Nursing Degrees

RNs can advance their career goals with online degrees in nursing. Find online nursing certificates, associate, bachelor’s and master’s degrees here!

Nurses assist and complement physicians and work in all the same areas and specialties as doctors, but they remain in a profession that is a separate discipline of its own. Modern nursing combines biology, medicine and medical technology with the arts of communication and compassion. To stay competitive in this hot health care field, further your career with an online nursing degree.

A solid education from nursing school is imperative before working professionally in the medical field. A specialized online nursing degree can be helpful after solidifying your role as one of the following types of nurse:

Registered Nurse (RN). Registered nurses ensure patients receive care that is appropriate, timely and professional in a variety of settings. An RNs scope of practice is wider than that of other credentialed nursing professions.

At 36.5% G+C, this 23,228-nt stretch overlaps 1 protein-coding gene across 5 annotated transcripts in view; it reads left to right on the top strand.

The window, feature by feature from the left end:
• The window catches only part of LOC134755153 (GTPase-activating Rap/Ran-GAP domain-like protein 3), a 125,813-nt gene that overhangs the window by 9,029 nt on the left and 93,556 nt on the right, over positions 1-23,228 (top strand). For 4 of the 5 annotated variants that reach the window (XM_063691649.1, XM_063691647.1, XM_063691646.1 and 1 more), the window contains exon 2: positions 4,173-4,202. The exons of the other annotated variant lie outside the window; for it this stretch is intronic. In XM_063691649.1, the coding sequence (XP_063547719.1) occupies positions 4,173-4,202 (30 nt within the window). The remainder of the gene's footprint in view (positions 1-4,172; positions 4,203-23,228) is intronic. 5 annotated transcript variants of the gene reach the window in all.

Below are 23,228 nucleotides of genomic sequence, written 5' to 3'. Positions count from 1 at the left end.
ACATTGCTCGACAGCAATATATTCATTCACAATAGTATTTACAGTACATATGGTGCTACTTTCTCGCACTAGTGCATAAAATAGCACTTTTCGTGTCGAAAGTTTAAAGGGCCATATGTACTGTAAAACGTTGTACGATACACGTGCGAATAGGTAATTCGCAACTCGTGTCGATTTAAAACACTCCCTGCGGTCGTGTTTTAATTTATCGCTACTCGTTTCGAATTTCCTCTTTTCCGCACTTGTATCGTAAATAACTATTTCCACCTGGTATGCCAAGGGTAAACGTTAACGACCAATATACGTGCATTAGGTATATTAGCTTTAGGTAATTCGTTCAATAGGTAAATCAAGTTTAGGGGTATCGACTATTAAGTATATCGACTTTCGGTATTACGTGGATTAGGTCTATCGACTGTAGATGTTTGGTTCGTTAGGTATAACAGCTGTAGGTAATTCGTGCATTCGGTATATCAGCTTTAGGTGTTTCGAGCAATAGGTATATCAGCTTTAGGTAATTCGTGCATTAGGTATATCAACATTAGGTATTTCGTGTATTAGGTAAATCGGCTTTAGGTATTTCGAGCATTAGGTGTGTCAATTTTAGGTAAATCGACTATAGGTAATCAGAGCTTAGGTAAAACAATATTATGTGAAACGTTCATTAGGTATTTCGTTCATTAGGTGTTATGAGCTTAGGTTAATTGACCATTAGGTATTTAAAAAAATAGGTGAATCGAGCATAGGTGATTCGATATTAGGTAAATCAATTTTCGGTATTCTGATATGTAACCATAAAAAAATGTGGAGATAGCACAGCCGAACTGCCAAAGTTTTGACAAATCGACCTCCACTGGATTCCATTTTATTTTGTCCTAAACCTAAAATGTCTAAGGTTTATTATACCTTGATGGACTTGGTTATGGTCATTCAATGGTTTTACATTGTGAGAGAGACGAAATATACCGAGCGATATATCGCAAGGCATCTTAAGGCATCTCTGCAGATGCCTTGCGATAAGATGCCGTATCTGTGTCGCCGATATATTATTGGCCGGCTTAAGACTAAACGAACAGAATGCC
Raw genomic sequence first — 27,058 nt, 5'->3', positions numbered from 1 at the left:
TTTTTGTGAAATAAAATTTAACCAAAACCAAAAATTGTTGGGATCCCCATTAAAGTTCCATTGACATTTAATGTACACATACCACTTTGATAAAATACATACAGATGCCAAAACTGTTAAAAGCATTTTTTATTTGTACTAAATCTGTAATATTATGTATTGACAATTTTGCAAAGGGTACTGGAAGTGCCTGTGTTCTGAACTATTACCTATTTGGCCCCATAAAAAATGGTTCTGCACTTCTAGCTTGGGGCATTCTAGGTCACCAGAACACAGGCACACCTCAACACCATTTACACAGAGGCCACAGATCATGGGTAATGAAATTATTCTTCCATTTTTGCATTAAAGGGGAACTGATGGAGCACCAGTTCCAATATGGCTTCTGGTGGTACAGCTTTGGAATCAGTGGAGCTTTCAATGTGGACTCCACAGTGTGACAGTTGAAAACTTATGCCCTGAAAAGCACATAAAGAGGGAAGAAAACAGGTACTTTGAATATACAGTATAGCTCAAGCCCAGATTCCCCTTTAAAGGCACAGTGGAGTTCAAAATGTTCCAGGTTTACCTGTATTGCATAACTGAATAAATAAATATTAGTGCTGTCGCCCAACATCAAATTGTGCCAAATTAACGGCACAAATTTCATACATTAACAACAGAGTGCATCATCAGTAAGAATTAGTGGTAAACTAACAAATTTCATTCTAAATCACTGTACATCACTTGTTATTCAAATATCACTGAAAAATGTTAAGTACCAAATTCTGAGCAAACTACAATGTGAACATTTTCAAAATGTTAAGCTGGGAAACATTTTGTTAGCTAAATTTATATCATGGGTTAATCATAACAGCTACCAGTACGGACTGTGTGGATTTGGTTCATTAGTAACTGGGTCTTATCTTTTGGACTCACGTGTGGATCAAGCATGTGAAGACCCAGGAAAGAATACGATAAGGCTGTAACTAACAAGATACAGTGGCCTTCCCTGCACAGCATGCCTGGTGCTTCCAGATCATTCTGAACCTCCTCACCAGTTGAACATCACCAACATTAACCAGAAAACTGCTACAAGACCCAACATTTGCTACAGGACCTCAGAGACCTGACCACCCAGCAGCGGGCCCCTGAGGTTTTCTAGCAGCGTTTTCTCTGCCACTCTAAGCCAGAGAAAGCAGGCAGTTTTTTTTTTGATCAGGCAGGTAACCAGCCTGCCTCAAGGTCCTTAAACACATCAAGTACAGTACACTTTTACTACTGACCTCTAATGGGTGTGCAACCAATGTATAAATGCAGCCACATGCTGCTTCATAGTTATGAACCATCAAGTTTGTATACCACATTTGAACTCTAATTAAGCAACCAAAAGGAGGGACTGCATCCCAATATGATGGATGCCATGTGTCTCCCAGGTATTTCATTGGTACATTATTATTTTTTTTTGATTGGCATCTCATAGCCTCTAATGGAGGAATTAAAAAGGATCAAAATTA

Licensed Practical Nurse (LPN) / Licensed Vocational Nurse (LVN). LPNs and LVNs are concerned with basic patient care and work under the supervision of doctors or RNs.

Advanced Practice Nurse (APN). This is the most advanced level of nursing currently available in the United States. To qualify as an APN, the RN must possess an advanced degree (master’s or doctorate) and pass additional examinations and licensing requirements.

Nursing Fields

Once a nursing degree is attained, you can find online nursing certificates and degrees to advance your career in some of the areas below.

  • Clinical Nurse Specialist

    The clinical nurse specialist has advanced expertise in providing patient care. This APN specialization might also focus on family planning, teaching, or in consulting with physicians or other nurses.